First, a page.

The recovery to which the plaintiff was found entitled was based upon services rendered by her in driving the decedent about, from July, 1931, until the early part of August, 1933, in an automobile furnished by her but owned by her mother, and thereafter, until shortly before the decedent's death, in August, 1934, in an automobile owned by him; and upon gas and oil which she provided during the former period. It is found that the plaintiff furnished these services on three to five days a week, on an average of five to eight hours a day, except for two months in the latter part of 1932, when she was out of the State. The trial court found that the reasonable value of the plaintiff's services was $3750 in addition to certain sums she had received, amounting to $550. The defendants contend that the facts found afford too uncertain a basis for the award of damages to the plaintiff, particularly as regards a claim made for services rendered to a decedent. The basis of the rule which requires clear and satisfactory proof as regards claims for services to a decedent, made after his death, at least where the claimant is not related to or a member of the family of the decedent, has been stated by us as follows: "Its reason lies in the fact that the living claimant occupies a position of great advantage by reason of the death of the other party to the transaction and it is necessary to provide a check against possible imposition and fraud." Clark v. Diefendorf, supra, p. 514. The principle applies as well to the determination of the amount a claimant is entitled to recover as it does to the question of legal liability. Moreover, in Bartolotta v. Calvo, 112 Conn. 385, 395, 152 A. 306, we stated a principle applicable to all actions based upon breach of contract as follows: "It is incumbent upon a plaintiff in a contract action to prove his damages with all the certainty which is reasonably possible, but where exactness is not possible he is not therefore to be precluded from a recovery and the best approximation to certainty is all that is required."
The trial court has found that the plaintiff kept no account of the services rendered and that it is not possible upon the evidence to determine the exact number of days or hours during which she rendered them or the kind of services or their exact value. These findings do not necessarily preclude a recovery by the plaintiff under the principles we have stated. The transactions between the plaintiff and the defendant were not like those of ordinary commerce where it is to be expected book accounts will be kept; but the trial court might well consider that the services were rendered in the expectation that compensation would be made for them generally, probably generously, and not upon the basis of the exact amount of time spent or their exact nature. In such a case to deny to the plaintiff any recovery beyond nominal damages might well be to penalize her for a failure to keep exact records, into which she was led because of an expectation entertained as the result of the decedent's own conduct. If the trial court was satisfied that the services were rendered under circumstances imposing a legal liability it might properly give judgment for her to the extent to which it was satisfied, in the exercise of a guarded and careful discretion, that she was clearly entitled to compensation.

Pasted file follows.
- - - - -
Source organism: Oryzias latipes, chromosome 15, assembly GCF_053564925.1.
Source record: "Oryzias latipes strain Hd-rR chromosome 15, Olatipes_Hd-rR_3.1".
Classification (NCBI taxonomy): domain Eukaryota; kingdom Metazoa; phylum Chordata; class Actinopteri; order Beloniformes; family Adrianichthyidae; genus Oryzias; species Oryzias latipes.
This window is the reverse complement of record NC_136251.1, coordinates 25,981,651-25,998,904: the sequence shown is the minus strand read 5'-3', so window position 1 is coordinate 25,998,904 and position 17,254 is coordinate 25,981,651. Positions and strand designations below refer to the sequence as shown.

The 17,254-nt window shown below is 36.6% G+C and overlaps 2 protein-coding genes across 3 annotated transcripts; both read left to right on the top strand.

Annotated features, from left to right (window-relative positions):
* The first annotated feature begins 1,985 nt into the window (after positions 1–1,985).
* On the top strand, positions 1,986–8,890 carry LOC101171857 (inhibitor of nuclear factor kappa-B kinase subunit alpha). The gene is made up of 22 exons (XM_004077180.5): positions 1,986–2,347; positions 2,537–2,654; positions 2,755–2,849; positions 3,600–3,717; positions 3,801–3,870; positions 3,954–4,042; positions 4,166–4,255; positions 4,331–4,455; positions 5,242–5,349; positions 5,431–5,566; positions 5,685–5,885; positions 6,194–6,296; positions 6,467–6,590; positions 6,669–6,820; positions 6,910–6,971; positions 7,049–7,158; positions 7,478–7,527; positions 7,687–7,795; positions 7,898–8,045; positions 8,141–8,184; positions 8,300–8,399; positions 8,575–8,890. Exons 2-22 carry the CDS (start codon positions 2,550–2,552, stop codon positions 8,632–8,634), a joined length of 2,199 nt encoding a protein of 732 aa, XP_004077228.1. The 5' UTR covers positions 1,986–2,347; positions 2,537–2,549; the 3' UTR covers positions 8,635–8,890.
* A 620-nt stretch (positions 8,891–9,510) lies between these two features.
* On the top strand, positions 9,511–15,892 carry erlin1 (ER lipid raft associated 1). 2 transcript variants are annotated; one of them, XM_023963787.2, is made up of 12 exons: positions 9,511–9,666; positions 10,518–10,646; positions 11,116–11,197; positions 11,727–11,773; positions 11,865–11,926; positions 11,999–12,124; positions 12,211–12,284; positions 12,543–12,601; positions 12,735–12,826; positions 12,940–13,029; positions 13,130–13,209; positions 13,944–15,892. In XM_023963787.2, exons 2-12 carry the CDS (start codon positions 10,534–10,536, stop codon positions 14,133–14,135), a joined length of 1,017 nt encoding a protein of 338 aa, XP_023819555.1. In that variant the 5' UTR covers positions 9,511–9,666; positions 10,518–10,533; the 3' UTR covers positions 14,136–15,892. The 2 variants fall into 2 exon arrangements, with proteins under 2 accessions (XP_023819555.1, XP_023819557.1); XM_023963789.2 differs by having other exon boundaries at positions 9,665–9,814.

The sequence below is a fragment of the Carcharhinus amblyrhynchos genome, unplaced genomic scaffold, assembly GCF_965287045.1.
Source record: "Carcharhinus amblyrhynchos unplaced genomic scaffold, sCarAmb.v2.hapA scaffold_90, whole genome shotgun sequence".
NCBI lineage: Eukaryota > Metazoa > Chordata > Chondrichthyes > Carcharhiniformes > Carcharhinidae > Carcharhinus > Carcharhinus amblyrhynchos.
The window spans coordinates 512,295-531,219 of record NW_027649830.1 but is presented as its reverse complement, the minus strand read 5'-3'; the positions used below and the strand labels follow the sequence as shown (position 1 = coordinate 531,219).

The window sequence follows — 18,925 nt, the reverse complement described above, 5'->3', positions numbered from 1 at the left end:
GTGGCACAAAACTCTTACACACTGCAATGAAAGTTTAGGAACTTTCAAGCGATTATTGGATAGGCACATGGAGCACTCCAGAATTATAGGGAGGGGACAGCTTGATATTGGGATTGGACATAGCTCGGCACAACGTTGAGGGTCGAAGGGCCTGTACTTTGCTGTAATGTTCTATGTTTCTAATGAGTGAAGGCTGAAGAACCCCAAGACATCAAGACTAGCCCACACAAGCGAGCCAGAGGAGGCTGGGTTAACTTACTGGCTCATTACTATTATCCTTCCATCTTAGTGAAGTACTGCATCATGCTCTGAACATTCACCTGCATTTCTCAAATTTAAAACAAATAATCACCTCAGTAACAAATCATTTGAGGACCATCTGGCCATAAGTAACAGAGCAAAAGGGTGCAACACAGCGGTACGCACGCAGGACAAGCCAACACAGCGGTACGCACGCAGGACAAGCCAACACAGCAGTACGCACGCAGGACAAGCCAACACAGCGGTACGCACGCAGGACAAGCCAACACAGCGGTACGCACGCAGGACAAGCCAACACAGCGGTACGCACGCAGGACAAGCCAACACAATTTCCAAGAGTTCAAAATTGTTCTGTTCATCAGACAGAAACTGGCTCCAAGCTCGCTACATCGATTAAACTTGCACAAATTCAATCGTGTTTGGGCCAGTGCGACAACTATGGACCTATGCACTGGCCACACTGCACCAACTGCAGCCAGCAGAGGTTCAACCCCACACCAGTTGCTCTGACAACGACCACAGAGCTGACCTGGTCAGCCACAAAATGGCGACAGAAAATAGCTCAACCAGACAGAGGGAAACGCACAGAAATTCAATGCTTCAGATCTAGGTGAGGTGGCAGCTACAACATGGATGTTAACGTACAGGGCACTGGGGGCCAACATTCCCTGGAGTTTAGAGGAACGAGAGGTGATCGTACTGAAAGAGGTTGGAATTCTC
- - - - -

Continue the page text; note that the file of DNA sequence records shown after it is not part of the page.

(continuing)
The defendants attack the trial court's finding as to the reasonable value of the services. The court states as the basis of its determination of that value the testimony of one having expert knowledge of the value of the use of an automobile and of services in driving it, and the decedent's own estimate of the value of the services in a promise he is found to have made to give to the plaintiff one-half of a mortgage of $7500 which he owned and which he was intending to collect. Although the trial court may have used the testimony of the witness referred to as a general aid in its own determination of the amount to which the plaintiff was entitled, it obviously gave controlling weight to the promise of the decedent, of which it speaks as "the estimate of Dyer himself that the plaintiff's service was worth at least one-half of $7500, in addition to what he had already paid her." In Starkey's Appeal, 61 Conn. 199, 23 A. 1081, the plaintiff was held entitled to recover for services rendered the decedent in reliance upon his promise to leave his property to her by will; on the trial evidence was admitted as to the value of the estate and, this being assigned as error, we expressed some doubt as to the admissibility of the evidence, but said that perhaps it was admissible in connection with certain other testimony, not as giving a rule of damages, but "as having some tendency to show [the decedent's] appreciation of her services."
There are two obvious reasons why, ordinarily, the amount promised to be left by will in compensation of services is of no weight in determining the reasonable value of those actually rendered: first, the duration of the services cannot be known when the promise is made and consequently the very basis of determining their reasonable value as a whole is lacking and, secondly, such promises often have in them an element of bounty over and above the intrinsic value of the services expected. The same reasons largely apply to the use by the trial court of the decedent's promise to pay the plaintiff one-half the amount of the mortgage when he collected it as an "estimate" of the value of the services rendered. The evidence in regard to the promise does not indicate that the amount promised was to be paid in consideration of past services or show in any way the duration of the services which it was supposed to compensate; and to what extent the element of bounty entered into the promise it is in no way possible to determine. The promise could not properly be regarded as the decedent's own valuation of the services upon which the judgment was based. The finding of the trial court as to their reasonable value rests in part upon evidence incompetent to prove that value. That finding cannot stand and the judgment is deprived of necessary support.